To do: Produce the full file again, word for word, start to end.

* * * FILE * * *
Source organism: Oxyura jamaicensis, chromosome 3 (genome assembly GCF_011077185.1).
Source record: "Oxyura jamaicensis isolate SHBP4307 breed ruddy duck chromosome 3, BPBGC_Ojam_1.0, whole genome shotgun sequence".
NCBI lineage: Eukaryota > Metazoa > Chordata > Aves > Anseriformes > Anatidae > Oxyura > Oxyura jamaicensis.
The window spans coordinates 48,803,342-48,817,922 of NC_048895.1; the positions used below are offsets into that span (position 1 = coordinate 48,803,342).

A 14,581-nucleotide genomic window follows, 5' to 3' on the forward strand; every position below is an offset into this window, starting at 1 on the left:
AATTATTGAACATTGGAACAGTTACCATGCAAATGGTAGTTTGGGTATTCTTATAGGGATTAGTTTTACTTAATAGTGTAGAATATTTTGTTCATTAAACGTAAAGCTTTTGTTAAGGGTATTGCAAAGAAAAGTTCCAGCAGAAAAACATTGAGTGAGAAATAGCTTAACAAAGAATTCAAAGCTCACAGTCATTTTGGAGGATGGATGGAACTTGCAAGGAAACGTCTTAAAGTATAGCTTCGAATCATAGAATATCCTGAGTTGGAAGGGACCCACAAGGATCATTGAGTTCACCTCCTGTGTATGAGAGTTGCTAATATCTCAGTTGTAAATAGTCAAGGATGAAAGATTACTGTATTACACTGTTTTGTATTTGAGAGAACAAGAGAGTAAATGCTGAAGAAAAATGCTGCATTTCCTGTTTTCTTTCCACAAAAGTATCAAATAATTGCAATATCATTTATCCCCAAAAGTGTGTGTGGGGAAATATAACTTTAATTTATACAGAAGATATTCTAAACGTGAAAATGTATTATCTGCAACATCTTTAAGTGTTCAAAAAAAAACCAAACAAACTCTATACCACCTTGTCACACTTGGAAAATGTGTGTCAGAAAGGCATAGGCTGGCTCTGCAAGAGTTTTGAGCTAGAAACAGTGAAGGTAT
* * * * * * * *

Source organism: Oxyura jamaicensis, chromosome 3 (genome assembly GCF_011077185.1).
Source record: "Oxyura jamaicensis isolate SHBP4307 breed ruddy duck chromosome 3, BPBGC_Ojam_1.0, whole genome shotgun sequence".
NCBI lineage: Eukaryota > Metazoa > Chordata > Aves > Anseriformes > Anatidae > Oxyura > Oxyura jamaicensis.
The window spans coordinates 48,803,342-48,817,922 of NC_048895.1; the positions used below are offsets into that span (position 1 = coordinate 48,803,342).

A 14,581-nucleotide genomic window follows, 5' to 3' on the forward strand; every position below is an offset into this window, starting at 1 on the left:
AATTATTGAACATTGGAACAGTTACCATGCAAATGGTAGTTTGGGTATTCTTATAGGGATTAGTTTTACTTAATAGTGTAGAATATTTTGTTCATTAAACGTAAAGCTTTTGTTAAGGGTATTGCAAAGAAAAGTTCCAGCAGAAAAACATTGAGTGAGAAATAGCTTAACAAAGAATTCAAAGCTCACAGTCATTTTGGAGGATGGATGGAACTTGCAAGGAAACGTCTTAAAGTATAGCTTCGAATCATAGAATATCCTGAGTTGGAAGGGACCCACAAGGATCATTGAGTTCACCTCCTGTGTATGAGAGTTGCTAATATCTCAGTTGTAAATAGTCAAGGATGAAAGATTACTGTATTACACTGTTTTGTATTTGAGAGAACAAGAGAGTAAATGCTGAAGAAAAATGCTGCATTTCCTGTTTTCTTTCCACAAAAGTATCAAATAATTGCAATATCATTTATCCCCAAAAGTGTGTGTGGGGAAATATAACTTTAATTTATACAGAAGATATTCTAAACGTGAAAATGTATTATCTGCAACATCTTTAAGTGTTCAAAAAAAAACCAAACAAACTCTATACCACCTTGTCACACTTGGAAAATGTGTGTCAGAAAGGCATAGGCTGGCTCTGCAAGAGTTTTGAGCTAGAAACAGTGAAGGTAT